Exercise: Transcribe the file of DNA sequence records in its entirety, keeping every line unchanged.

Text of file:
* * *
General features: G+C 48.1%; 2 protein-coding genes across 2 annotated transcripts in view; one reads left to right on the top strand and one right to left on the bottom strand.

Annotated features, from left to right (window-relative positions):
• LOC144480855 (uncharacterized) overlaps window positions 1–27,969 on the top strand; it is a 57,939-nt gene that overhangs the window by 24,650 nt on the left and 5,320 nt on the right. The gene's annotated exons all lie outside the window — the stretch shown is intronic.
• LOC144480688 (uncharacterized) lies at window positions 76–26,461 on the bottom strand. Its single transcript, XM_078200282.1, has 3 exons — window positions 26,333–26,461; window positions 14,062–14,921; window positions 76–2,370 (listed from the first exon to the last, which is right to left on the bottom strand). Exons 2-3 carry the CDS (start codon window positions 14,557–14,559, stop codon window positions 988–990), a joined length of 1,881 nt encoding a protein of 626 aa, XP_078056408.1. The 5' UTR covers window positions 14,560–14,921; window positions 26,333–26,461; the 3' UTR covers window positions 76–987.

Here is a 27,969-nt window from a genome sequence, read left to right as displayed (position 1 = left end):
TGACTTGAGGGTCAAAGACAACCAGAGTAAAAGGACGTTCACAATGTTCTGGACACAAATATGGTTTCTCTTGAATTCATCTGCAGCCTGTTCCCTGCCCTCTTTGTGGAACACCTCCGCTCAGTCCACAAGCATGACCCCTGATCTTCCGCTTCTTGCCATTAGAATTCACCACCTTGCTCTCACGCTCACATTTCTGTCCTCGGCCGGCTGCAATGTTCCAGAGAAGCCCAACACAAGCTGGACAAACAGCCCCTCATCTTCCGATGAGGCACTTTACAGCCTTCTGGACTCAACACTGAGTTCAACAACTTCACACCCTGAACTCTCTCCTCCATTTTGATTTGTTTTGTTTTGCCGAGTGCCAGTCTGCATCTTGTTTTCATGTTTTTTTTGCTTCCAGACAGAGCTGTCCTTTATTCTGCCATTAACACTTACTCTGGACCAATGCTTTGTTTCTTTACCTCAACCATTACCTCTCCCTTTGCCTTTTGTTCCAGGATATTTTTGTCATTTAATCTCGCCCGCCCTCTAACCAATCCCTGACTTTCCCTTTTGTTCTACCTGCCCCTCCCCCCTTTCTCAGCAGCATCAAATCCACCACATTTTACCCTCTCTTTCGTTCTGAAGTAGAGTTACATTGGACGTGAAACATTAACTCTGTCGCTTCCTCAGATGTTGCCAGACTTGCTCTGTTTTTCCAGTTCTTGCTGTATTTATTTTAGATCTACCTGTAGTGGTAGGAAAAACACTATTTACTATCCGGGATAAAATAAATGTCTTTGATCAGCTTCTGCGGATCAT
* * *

General features: G+C 48.1%; 2 protein-coding genes across 2 annotated transcripts in view; one reads left to right on the top strand and one right to left on the bottom strand.

Annotated features, from left to right (window-relative positions):
• LOC144480855 (uncharacterized) overlaps window positions 1–27,969 on the top strand; it is a 57,939-nt gene that overhangs the window by 24,650 nt on the left and 5,320 nt on the right. The gene's annotated exons all lie outside the window — the stretch shown is intronic.
• LOC144480688 (uncharacterized) lies at window positions 76–26,461 on the bottom strand. Its single transcript, XM_078200282.1, has 3 exons — window positions 26,333–26,461; window positions 14,062–14,921; window positions 76–2,370 (listed from the first exon to the last, which is right to left on the bottom strand). Exons 2-3 carry the CDS (start codon window positions 14,557–14,559, stop codon window positions 988–990), a joined length of 1,881 nt encoding a protein of 626 aa, XP_078056408.1. The 5' UTR covers window positions 14,560–14,921; window positions 26,333–26,461; the 3' UTR covers window positions 76–987.

Here is a 27,969-nt window from a genome sequence, read left to right as displayed (position 1 = left end):
TGACTTGAGGGTCAAAGACAACCAGAGTAAAAGGACGTTCACAATGTTCTGGACACAAATATGGTTTCTCTTGAATTCATCTGCAGCCTGTTCCCTGCCCTCTTTGTGGAACACCTCCGCTCAGTCCACAAGCATGACCCCTGATCTTCCGCTTCTTGCCATTAGAATTCACCACCTTGCTCTCACGCTCACATTTCTGTCCTCGGCCGGCTGCAATGTTCCAGAGAAGCCCAACACAAGCTGGACAAACAGCCCCTCATCTTCCGATGAGGCACTTTACAGCCTTCTGGACTCAACACTGAGTTCAACAACTTCACACCCTGAACTCTCTCCTCCATTTTGATTTGTTTTGTTTTGCCGAGTGCCAGTCTGCATCTTGTTTTCATGTTTTTTTTGCTTCCAGACAGAGCTGTCCTTTATTCTGCCATTAACACTTACTCTGGACCAATGCTTTGTTTCTTTACCTCAACCATTACCTCTCCCTTTGCCTTTTGTTCCAGGATATTTTTGTCATTTAATCTCGCCCGCCCTCTAACCAATCCCTGACTTTCCCTTTTGTTCTACCTGCCCCTCCCCCCTTTCTCAGCAGCATCAAATCCACCACATTTTACCCTCTCTTTCGTTCTGAAGTAGAGTTACATTGGACGTGAAACATTAACTCTGTCGCTTCCTCAGATGTTGCCAGACTTGCTCTGTTTTTCCAGTTCTTGCTGTATTTATTTTAGATCTACCTGTAGTGGTAGGAAAAACACTATTTACTATCCGGGATAAAATAAATGTCTTTGATCAGCTTCTGCGGATCAT